Alona studied medicine at Bogomolets National Medical University in Kiev (Ukraine) and subsequently completed her residency in internal medicine. Afterwards, she worked as a doctor in the children's hospital "Ohmatdyt" in the blood donation service. Since September 2022 she has been working in the research group of Prof. Dr. Krause as a PhD student. In her PhD thesis she is working on chemical factors in the bone marrow microenvironment in leukaemia.

 Alisa Kahler
Alisa Kahler

Doctoral Researcher

Alisa completed her bachelor's and master's degrees in chemical biology at the Technical University of Dortmund. She did her bachelor thesis in the field of immunology at the Leibniz Institute for Human Research at the Technical University Dortmund. Her master's thesis at the Institute of Neuropathology at the University Hospital Düsseldorf focused on the role and regulation of 4EBP1 in glioblastoma and neuroblastoma. Now, in her PhD thesis under Prof. Dr. Krause, Alisa is investigating the influence of the bone marrow microenvironment on haematopoiesis and the development of leukaemia.

 Theresa Krack
Theresa Krack

Lab Manager

Theresa completed her bachelor's degree in biochemistry and her master's degree in molecular medicine at Goethe University Frankfurt. She worked at the Paul Ehrlich Institute on research of potential transposases and at the Max Planck Institute for Brain Research on the Connectomics project. After her master thesis, which focused on signal exchange between leukaemia cells and their microenvironment, Theresa started to support several research projects in Prof. Dr. Krause's lab as a lab manager and research associate.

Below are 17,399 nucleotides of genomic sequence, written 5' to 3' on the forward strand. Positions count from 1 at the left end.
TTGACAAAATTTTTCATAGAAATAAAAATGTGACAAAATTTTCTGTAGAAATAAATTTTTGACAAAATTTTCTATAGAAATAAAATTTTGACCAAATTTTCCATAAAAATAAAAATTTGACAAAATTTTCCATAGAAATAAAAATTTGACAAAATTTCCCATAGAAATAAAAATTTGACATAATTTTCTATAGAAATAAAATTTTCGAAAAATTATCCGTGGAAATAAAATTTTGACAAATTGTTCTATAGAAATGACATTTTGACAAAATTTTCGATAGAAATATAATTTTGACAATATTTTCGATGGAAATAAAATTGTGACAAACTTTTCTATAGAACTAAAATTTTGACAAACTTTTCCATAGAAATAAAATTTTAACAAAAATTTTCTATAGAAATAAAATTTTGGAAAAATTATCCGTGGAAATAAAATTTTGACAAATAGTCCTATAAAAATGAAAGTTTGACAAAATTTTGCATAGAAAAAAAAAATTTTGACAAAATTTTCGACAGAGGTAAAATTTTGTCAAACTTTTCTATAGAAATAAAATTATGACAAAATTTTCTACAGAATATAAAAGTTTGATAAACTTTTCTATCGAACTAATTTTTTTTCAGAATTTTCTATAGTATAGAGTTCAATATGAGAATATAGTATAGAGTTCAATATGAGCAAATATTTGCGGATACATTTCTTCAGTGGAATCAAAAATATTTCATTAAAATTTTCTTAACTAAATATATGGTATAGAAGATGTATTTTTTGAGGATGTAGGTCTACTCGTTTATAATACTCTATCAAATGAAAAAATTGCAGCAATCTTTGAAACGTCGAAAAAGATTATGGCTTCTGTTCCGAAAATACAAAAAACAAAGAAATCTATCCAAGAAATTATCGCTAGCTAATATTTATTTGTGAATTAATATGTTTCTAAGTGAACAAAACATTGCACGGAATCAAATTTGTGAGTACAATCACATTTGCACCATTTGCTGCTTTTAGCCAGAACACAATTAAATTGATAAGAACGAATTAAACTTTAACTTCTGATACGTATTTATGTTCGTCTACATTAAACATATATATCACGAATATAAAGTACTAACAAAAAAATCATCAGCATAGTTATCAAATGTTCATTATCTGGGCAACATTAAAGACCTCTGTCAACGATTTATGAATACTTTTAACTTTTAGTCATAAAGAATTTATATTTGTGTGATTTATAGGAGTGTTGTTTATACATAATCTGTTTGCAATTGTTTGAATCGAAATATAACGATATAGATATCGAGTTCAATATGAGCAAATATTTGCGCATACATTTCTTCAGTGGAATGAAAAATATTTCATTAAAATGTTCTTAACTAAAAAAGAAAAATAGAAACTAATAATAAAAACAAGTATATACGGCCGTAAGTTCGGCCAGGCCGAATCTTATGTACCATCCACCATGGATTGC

Dr. Rahul Kumar
Dr. Rahul Kumar

Rahul completed his master's degree in biotechnology at IIT Roorkee (India), and his master's project investigated the inhibition of reactive oxygen species in cancer cells. He did his PhD at the University of Heidelberg under the supervision of Dr. L. Kaufmann (Prof. H. Steinbeisser (late)). During his PhD he studied the involvement of protocadherins (cell adhesion proteins) and downstream kinases in the regulation of Wnt signaling. Currently he is trying to decipher the microanatomy of the leukaemic BMM and its contribution to disease progression.

 Hayunungbudi Saraswati
Hayunungbudi Saraswati

Technical assistant